Ethnic Enclave Tour: In 2007 a stretch of Anaheim Street in Long Beach was designated by the City Council as Cambodia Town. The area is home to the largest population of Cambodians outside Cambodia. They are also a fairly young enclave that was created due to the horrors of Pol Pot’s regime.
A ruthless dictator who, for the sake of building a new communist agrarian utopia, killed hundreds of thousands of people, their bodies were often dumped in mass graves. He came to power in 1975 and at that time 4,500 Cambodians fled to the U.S. Two military bases processed the evacuees. One was Camp Pendleton, about seventy miles from Long Beach.
Only four years later, Vietnam invaded Cambodia and a brutal war began. From 1979 to 1986, about 130,000 Cambodians came to the United States as refugees. Most had lost at least one family member or even their entire families. Most of these Cambodians settled in Long Beach for a variety of reasons. Many say that the region’s climate reminded them of home.
Cambodians began to make a new life for themselves in America, first establishing their Theravadan Buddhist Temples. With a rich two thousand year history, they also began to bring their memory of cultural comforts to Long Beach. Today, you can walk along the very long street or drive to see an incredibly diverse number of businesses with a distinct Cambodian flair.
There seem to be a large number of jewelry stores, including Khmer Sarmey Jewelry, Vi Mean Chey Jewelry, and Kompoul Pich Jewelry (to name a few). Sarika Entertainment rents videos, Kinh Do does hair and nails (it seems every ethnic enclave needs its own hair salon), and Cambodian/English signs are also available for Auto parts and Auto repair stores.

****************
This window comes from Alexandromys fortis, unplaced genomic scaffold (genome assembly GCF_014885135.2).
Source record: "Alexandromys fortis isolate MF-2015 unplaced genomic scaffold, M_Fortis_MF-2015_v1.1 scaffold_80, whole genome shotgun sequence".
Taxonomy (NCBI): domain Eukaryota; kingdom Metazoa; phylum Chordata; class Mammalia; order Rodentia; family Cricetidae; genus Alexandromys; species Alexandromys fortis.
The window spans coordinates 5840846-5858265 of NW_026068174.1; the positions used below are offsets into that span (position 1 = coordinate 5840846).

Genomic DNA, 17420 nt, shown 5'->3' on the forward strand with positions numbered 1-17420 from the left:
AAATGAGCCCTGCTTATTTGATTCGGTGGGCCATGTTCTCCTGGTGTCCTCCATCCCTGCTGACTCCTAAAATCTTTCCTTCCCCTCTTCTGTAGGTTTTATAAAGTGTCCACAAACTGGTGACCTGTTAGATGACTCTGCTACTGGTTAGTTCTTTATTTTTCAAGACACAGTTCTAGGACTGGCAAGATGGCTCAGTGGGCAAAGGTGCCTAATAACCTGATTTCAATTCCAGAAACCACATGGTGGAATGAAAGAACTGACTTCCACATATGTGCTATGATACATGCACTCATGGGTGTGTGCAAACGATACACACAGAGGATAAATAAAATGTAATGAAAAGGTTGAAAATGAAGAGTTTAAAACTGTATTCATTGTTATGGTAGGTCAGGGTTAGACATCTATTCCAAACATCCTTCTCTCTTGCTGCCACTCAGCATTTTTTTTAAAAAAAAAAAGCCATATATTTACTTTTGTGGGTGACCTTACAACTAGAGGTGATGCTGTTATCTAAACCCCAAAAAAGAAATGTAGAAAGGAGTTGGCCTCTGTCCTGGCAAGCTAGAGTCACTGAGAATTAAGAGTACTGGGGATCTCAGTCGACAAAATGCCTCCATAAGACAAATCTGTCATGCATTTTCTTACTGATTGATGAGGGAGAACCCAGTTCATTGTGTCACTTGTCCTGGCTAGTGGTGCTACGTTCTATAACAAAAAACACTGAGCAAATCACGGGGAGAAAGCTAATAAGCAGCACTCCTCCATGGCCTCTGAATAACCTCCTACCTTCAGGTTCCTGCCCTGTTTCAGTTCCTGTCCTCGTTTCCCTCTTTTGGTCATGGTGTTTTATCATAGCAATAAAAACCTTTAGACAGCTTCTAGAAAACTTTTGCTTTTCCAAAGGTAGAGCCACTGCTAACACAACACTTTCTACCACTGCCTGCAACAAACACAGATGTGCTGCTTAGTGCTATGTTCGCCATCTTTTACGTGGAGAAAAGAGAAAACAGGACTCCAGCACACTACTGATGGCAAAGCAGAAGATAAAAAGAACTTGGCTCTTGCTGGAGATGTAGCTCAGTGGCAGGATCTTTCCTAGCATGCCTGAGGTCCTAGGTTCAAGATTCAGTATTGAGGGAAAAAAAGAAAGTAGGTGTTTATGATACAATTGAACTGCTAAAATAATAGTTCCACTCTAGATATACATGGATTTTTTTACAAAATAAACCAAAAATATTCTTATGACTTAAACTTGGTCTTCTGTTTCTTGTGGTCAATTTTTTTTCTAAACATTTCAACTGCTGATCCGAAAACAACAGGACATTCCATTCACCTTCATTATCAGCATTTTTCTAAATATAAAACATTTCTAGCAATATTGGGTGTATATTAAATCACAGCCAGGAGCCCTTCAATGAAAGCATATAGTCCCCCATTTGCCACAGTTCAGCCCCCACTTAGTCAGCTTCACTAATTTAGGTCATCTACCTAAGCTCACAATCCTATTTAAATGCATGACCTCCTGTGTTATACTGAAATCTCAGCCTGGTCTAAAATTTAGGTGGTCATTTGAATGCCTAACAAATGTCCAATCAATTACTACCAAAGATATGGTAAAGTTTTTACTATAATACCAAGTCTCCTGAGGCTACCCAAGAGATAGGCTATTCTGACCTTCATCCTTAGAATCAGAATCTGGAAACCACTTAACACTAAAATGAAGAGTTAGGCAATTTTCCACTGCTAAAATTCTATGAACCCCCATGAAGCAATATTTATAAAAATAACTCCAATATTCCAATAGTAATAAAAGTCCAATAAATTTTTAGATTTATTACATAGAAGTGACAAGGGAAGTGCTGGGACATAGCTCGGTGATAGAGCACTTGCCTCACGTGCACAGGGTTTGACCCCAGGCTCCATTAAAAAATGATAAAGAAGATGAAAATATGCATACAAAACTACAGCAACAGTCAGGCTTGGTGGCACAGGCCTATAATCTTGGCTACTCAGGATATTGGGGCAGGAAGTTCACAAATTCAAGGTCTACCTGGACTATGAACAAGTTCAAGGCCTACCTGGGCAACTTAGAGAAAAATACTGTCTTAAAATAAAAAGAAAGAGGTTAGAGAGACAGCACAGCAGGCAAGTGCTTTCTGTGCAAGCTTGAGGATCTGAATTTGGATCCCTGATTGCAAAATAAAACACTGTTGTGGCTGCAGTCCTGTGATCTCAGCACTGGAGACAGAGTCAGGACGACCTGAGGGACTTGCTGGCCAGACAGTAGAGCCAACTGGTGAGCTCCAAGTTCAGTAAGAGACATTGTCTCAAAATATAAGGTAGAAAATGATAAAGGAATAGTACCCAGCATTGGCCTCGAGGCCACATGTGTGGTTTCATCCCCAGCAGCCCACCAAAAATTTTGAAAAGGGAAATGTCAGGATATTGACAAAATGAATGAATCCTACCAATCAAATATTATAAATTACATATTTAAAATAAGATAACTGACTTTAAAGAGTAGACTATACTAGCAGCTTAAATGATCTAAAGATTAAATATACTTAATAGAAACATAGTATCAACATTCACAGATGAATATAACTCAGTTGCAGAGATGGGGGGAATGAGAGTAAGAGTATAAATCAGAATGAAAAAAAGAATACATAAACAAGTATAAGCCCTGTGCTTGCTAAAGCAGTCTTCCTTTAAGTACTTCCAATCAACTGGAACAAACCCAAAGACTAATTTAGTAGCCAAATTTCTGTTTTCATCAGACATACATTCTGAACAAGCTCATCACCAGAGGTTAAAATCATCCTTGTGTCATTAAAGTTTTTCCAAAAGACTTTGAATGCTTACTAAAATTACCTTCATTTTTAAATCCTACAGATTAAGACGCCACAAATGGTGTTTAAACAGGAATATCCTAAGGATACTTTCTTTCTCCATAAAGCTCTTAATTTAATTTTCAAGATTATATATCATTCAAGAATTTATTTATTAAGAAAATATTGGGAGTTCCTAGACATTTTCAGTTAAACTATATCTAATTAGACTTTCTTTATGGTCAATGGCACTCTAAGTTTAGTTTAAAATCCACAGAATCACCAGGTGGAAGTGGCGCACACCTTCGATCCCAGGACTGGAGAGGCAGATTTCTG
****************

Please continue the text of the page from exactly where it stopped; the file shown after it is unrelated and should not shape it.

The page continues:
The Vietnamese are welcome here, and have established Pho restaurants. Tam’s Burgers has clearly integrated into American life, while Phuong VY Cafe brings in a French flair.
The Mekong Mart is named after the 2,703 mile long river that runs through many countries, including Thailand, Vietnam and Cambodia. Little Phnom Pehn boasts Karaoke Nights. The Khmer Wellness Center is operated by an M.D. and the Golden Villa has Cambodian-Thai Cuisine. A little further on, the Siem Reap has authentic Cambodian food that includes Quail and Amok.
The K-H Supermarket has rice cookers, pickled mustard, sticky rice, fish sauce, salted soybeans, the pigeon brand of fermented acrid sweet mustard greens and a Chinese imported Big Bird Pork Fu.
My favorite: Paradise Restaurant, which has a jaw dropping mural on its side called “At the Close of the Day.”
Interestingly, even as I write this post, the community is changing. The mural Community Pride attests to how many other groups find Cambodia Town welcoming and they’re moving into the area as well.
Also, if you want to learn more about Cambodians in Long Beach, check out these resources:
Susan Needham and Karen Quintiani’s Cambodians in Long Beach